Alerted in part by your letters and calls, Senators have begun to express concern over the secrecy and content of ACTA, while the MPAA, RIAA and other established groups rush to reassure them that ACTA — while of course they know nothing of its actual content — will be good for business and that "transparency is a distraction". Once again, it seems like one incumbent subset of the tech, content, and communications sector is banging the drum for ACTA while claiming to speak for creators, consumers, and everyone else affected in those large and increasingly diverse industries.
Meanwhile, from within the negotiations, it seems that the US proposals for an Internet chapter did not receive instant assent from other countries. Inside US Trade (for-pay article here) reports that the negotiators may not have successfully settled on a text for the Internet chapter of ACTA:
At the Nov. 4 to 6 negotiating round of the Anticounterfeiting Trade Agreement (ACTA), ACTA partners reviewed the United States proposal for an Internet chapter but did not agree to adopt the language, sources said.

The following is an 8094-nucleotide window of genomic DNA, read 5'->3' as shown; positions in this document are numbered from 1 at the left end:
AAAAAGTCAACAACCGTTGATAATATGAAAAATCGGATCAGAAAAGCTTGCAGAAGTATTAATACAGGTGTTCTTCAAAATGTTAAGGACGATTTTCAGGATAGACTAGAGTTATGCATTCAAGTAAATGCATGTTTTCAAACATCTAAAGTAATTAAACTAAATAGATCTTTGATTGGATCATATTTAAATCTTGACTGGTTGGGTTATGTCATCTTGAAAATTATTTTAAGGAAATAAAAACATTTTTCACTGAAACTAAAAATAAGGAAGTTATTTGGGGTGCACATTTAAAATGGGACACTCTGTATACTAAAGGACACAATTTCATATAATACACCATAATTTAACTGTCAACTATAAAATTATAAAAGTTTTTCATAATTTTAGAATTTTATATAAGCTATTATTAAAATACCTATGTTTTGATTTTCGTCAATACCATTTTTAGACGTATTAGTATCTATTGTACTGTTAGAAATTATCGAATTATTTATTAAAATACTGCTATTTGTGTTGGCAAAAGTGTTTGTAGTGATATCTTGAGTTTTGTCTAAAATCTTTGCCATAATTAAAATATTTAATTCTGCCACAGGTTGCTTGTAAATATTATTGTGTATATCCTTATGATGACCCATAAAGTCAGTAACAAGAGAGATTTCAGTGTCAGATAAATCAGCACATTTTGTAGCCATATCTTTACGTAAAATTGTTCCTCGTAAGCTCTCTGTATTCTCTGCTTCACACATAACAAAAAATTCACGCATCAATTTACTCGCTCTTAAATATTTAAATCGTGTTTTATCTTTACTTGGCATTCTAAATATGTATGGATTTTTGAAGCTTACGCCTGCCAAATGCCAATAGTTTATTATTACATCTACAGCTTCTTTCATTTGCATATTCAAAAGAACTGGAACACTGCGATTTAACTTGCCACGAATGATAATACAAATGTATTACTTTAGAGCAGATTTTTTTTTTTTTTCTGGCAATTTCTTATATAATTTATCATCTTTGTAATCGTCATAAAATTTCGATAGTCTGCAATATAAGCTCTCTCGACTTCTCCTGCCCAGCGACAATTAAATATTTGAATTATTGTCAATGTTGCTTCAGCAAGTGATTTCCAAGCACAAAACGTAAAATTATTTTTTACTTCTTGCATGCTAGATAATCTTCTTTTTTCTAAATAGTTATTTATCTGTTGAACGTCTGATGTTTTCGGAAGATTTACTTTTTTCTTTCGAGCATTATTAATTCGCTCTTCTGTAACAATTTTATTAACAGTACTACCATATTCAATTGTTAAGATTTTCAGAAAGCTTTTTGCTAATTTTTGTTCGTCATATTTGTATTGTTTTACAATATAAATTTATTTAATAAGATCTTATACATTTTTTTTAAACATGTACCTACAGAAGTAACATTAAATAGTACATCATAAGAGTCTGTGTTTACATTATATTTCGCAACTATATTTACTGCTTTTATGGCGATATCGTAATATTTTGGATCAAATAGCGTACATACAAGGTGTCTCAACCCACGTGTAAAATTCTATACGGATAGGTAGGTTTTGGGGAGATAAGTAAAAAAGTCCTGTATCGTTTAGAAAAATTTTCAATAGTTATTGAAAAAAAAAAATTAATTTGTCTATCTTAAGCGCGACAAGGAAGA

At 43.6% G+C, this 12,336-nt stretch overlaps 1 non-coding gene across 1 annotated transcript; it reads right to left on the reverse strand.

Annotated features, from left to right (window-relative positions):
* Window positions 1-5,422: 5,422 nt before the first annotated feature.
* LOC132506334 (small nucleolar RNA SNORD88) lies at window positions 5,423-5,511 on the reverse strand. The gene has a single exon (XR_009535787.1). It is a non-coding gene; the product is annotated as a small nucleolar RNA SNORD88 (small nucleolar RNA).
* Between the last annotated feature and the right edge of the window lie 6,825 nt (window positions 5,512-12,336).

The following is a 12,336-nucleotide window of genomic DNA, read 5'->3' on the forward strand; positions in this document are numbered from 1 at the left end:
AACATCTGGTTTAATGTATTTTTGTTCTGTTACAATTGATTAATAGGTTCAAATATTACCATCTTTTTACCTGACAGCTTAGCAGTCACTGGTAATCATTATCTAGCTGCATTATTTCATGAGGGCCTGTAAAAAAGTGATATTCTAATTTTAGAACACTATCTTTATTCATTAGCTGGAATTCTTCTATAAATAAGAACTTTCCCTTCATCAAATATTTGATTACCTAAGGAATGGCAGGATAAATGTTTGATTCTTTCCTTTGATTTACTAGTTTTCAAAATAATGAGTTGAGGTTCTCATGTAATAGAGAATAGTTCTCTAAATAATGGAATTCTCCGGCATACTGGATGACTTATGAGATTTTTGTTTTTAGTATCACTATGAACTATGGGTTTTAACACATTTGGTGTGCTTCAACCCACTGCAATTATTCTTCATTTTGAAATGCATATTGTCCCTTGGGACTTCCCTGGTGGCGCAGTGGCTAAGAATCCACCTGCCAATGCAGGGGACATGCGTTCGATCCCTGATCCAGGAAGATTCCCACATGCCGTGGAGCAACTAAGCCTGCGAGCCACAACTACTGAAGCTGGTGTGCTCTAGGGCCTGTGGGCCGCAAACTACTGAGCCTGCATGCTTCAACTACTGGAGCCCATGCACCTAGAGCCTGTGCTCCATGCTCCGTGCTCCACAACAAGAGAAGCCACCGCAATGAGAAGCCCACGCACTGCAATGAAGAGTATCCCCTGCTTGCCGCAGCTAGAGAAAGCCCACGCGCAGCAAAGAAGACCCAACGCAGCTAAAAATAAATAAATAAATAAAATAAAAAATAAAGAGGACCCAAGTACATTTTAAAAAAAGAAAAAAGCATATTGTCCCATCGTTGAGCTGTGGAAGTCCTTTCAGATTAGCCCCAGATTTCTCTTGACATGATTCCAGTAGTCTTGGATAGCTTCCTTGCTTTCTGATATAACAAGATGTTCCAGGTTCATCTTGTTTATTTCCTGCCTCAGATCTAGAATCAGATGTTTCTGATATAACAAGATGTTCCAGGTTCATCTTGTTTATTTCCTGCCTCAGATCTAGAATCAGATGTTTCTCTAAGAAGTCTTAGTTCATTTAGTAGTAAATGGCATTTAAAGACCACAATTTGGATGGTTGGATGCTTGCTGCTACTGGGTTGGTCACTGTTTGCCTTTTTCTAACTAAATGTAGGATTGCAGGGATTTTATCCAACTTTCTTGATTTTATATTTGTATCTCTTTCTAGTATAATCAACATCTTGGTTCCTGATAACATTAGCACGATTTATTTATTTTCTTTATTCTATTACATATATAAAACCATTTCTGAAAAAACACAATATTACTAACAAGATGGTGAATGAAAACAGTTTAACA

If pressure from the Senate successfully reveals the provisional ACTA text, what should you expect to see? Public Knowledge's Sherwin Siy has an excellent piece on how dry diplomatic language can hide major IP changes, while Glynn Moody expands on the ratchet effect that occurs when countries decide to "harmonize" enforcement, but refuse to internationalize fair use or copyright exceptions and limitations.
The contrast between those two processes is evident in a current US Copyright Office Consultation on a proposed WIPO Treaty for the Reading Disabled, when the same groups that declared that it would be just fine that ACTA "codify best practices for enforcement" opposed attempts to codify the world's system for the protection of the public interest, such as for copyright exceptions for the blind, visually impaired and those with reading disabilities.
In the U.S. Copyright Office's WIPO treaty consultation, they are claiming that such a harmonization of standard copyright limitations would "begin to dismantle the existing global treaty structure of copyright law, through the adoption of an international instrument at odds with existing, longstanding and well-settled norms." It makes one wonder: would rightsholders be as flippant about the transparency "distraction" if it was the Treaty for the Blind and Visually Impaired that was an executive instrument being negotiated in secret, and not ACTA?